Lutein is one of the carotenoids, an anti-aging ingredient, powerful free-radicle quenching antioxidant found in plants, fruits, and leafy green vegetables (spinach, peas, cabbage, peppers, oranges, kiwi, and grapes). It belongs to the oxygen-containing carotenoids, which are called xanthophylls. Unlike β-carotene, lutein is a non-provitamin A carotenoid. Lutein is easily recognized in nature due to its yellow and orange-red colors.
The primary function of this fat-soluble pigment in the human body is to maintain sharp, healthy eyesight located in the area of the retina called the macula, the center for sharp and focused vision.
Lutein stimulates the skin’s renewal process; helps fight the damaging effects of sunlight, pollution, stress, and other aging factors. The primary function of lutein in the skin revealed by research is its capacity to serve as an antioxidant. In addition, it protects against damaging reactive oxygen species (ROS). ROS arise from normal reactions in the body and the environment, for example, cigarette smoke and air pollutants.
In addition to these quenching capacities, lutein can absorb harmful blue light. Blue light possesses the highest energy level of the visible spectrum, and this energy has the potential to cause damage to the skin.
Lutein and skin
Like other carotenoids, such as beta-carotene, lutein accumulates in the skin when taken orally. However, the exact mechanism of lutein delivery to the skin is not currently understood. One possibility is that lutein is carried to the dermis by blood serum and then diffuses through the epidermis to the skin's surface. Another theory is that lutein reaches the skin's surface via the sebaceous glands (which would be a faster route, allowing the benefits to be felt sooner).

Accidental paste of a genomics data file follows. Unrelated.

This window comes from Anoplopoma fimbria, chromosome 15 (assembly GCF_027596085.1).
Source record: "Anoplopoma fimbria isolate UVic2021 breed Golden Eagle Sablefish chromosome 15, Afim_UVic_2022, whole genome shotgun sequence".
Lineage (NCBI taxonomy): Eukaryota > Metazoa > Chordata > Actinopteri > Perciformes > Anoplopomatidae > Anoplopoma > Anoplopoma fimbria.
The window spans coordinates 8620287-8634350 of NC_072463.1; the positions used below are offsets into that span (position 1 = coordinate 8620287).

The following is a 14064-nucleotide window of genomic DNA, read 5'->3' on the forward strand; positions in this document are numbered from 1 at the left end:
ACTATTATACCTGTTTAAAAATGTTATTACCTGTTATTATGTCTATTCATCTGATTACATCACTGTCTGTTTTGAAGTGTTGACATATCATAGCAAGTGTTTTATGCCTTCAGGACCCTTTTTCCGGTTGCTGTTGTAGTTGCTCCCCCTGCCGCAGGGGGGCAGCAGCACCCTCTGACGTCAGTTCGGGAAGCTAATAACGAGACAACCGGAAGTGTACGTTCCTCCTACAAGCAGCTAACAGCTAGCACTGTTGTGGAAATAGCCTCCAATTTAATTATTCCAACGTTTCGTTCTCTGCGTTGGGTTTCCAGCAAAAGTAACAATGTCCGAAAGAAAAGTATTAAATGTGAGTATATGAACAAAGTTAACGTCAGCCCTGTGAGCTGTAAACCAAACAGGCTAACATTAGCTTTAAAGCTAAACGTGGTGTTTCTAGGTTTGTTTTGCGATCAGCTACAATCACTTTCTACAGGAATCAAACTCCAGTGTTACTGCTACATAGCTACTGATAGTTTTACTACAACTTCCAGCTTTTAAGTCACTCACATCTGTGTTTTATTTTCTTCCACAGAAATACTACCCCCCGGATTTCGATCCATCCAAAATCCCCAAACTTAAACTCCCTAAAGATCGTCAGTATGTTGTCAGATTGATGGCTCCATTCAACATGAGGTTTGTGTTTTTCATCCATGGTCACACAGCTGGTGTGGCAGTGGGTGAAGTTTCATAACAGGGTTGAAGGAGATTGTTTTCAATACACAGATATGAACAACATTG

Lutein is a powerful antioxidant that counteracts the effects of oxidative stress in the skin at a cellular level. Antioxidants are essential because oxidation is a significant factor in intrinsic skin aging processes and extrinsic skin aging processes brought on by exposure to sunlight. In addition, antioxidants control the free radicals that damage the skin by damaging cell structures.
It is also possible that lutein and other antioxidants influence cellular signaling pathways and may accelerate cell cycle progression, growth, and repair. Human studies have examined the potential benefits for skin health of taking lutein either on its own or as part of an antioxidant combination.
Combination with other antioxidants
Research has demonstrated that when administered in combination with other carotenoids (lycopene and β-carotene), lutein protects human skin against UV- induced erythema. In this study, 8 mg lutein was given with 8 mg lycopene and 8 mg beta-carotene. In a follow-up study, a combination of 3 mg lutein, 3 mg lycopene, 4.8 mg beta-carotene, 10 mg vitamin E, and 75 mg selenium improved skin structure in terms of density and thickness roughness (not significant) and scaling – in human volunteers.
Combination of oral and topical treatments
Skin hydration and lipid peroxidation inhibition were improved by combining 3 mg of lutein with vitamins C and E and alpha-lipoic acid. The effects of combined oral and topical lutein treatment on human skin were further analyzed in a double-blind, placebo-controlled study. This showed that oral lutein intake increased skin hydration by 40% and skin elasticity by 10%. Combined oral and topical administration provided a higher degree of protection than oral or topical treatment alone.